Saturday, October 30, 2010

New Shoes

Changing the picture on my blog profile to one of our wedding photos turned out to be more work than I thought. I guess it's like getting that amazing pair of shoes that require a whole new wardrobe to match them. Thus the new look.

Wednesday, October 27, 2010

Moving Forward...

We recently made the decision to let the Bagel back into our life. Permanently if the Bagel shows no objections. The boss of the Bagel Shop in Moscow espied enough promise in Paden's Bagelling skills that he has invited him back with wide open arms. With those open arms, he offers the opportunity to delve deeper into the lesser known components that are so vital to the art of Bagelling. This new move will not only tender us Bagel savvy, but will portend to a satisfactory future of Bagel inoculation

It will be up to us to change the world. One. Bagel. At. A. Time.

So goodbye Manhattan, KS and hello again Moscow, ID.


Thursday, October 21, 2010

From Bottles to Boxes

At the end of the month I look through our spendings and categorize everything in order to see where the money flows. It is a great way to see where your priorities really lie. As a general rule we keep within our budget, but a few things stick out... well, one thing in particular: the alcohol budget.

For the past year or so we have been attempting to bungle our way into cultivating some kind of taste and appreciation for good wine. It's been fun, but perhaps we should have waited a few more years to do that when our budget would actually allow for it.  Part of the problem is that wine just isn't as cheap in Kansas as it was in Idaho. There is no Safeway with their "buy six bottles to get 10% off entire wine purchase if you show your Safeway card" deals. Plus they don't sell wine in the grocery stores (nor any alcohol on Sundays altogether). Since we are not made of money quite yet, we decided something must be done about this. Giving up wine did not seem like a good option since those health experts are always telling us that people who drink wine in moderation will live longer than those who refrain. So we looked into boxed wines.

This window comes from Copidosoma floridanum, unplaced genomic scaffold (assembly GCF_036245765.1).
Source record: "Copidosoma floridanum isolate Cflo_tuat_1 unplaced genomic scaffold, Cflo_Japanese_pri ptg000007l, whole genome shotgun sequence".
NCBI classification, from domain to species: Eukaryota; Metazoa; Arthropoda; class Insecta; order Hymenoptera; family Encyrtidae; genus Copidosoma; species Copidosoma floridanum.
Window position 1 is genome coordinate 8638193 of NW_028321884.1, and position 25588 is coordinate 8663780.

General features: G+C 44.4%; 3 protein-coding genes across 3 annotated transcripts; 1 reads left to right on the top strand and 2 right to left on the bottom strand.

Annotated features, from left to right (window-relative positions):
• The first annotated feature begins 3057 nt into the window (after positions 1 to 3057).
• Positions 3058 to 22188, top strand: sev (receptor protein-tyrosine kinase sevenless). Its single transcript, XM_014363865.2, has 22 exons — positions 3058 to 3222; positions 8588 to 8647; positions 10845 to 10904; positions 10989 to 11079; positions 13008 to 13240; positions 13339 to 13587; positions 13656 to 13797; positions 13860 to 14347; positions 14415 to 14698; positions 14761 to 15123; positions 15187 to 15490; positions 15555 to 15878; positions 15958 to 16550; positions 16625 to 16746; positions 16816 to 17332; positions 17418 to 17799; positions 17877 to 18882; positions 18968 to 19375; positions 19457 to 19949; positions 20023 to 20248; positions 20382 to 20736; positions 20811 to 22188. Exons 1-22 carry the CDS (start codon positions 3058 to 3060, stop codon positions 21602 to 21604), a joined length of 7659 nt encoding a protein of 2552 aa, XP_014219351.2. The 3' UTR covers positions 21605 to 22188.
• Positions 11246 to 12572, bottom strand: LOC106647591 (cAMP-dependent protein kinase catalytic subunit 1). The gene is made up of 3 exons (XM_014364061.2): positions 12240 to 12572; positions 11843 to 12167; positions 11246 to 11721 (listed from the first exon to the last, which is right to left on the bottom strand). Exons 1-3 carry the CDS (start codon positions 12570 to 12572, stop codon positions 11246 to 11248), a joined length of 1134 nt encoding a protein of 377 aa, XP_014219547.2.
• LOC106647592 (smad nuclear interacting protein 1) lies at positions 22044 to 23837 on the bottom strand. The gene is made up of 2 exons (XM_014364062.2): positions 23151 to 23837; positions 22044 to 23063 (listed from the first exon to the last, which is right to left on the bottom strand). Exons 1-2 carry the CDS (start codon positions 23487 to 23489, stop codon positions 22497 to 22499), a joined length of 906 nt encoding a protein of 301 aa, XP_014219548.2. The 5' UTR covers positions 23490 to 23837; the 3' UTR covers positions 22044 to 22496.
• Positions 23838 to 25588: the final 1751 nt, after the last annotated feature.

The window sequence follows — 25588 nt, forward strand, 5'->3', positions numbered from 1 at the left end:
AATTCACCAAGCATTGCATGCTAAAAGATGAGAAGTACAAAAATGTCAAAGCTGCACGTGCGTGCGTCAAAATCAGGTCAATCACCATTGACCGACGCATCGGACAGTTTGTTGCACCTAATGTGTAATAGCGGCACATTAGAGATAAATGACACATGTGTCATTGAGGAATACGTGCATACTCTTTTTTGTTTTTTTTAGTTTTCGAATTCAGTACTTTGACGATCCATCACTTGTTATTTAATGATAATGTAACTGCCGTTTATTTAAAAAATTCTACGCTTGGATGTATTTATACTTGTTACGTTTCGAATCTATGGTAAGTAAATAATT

We asked the guy at the store (who I'm afraid may be at risk of recognizing us) which boxed wine would be the best choice. He recommended two and we picked the cheaper one. When you calculate the difference, the amount you are saving is actually quite astonishing. Instead of spending $12 on a bottle of Lindeman's Australian Cabernet Sauvignon (one of our fav's for the price), you get a little over 6 1/2 bottles of a Californian Almaden Cabernet Sauvignon for just $17.99. That's a saving of $9 per bottle. We bought our first boxed wine.

Both of us were determined to make this cheaper alternative work, so after the first taste we merely pursed our lips, squinted our eyes, and nodded solemnly like those posh wine tasters do on TV. One of us then made the suggestion that food would probably enhance the flavor, making it noticeably more palatable. Fortunately that proved to be quite true. In fact, by the time the box was emptied, we even enjoyed it. One can only hope our wine taste buds aren't slowly being silenced into the grave. However, the choice was not difficult to make. Although breaking up is never easy, we just can't take the toll of this affair with the bottle. After we've had a little space and time, we can hope for a joyous reunion; for now we look for consolation in the box.

We wine connoisseur wannabes are giving up the bottle and embracing the box.

Tuesday, October 5, 2010

On a Saturday morning...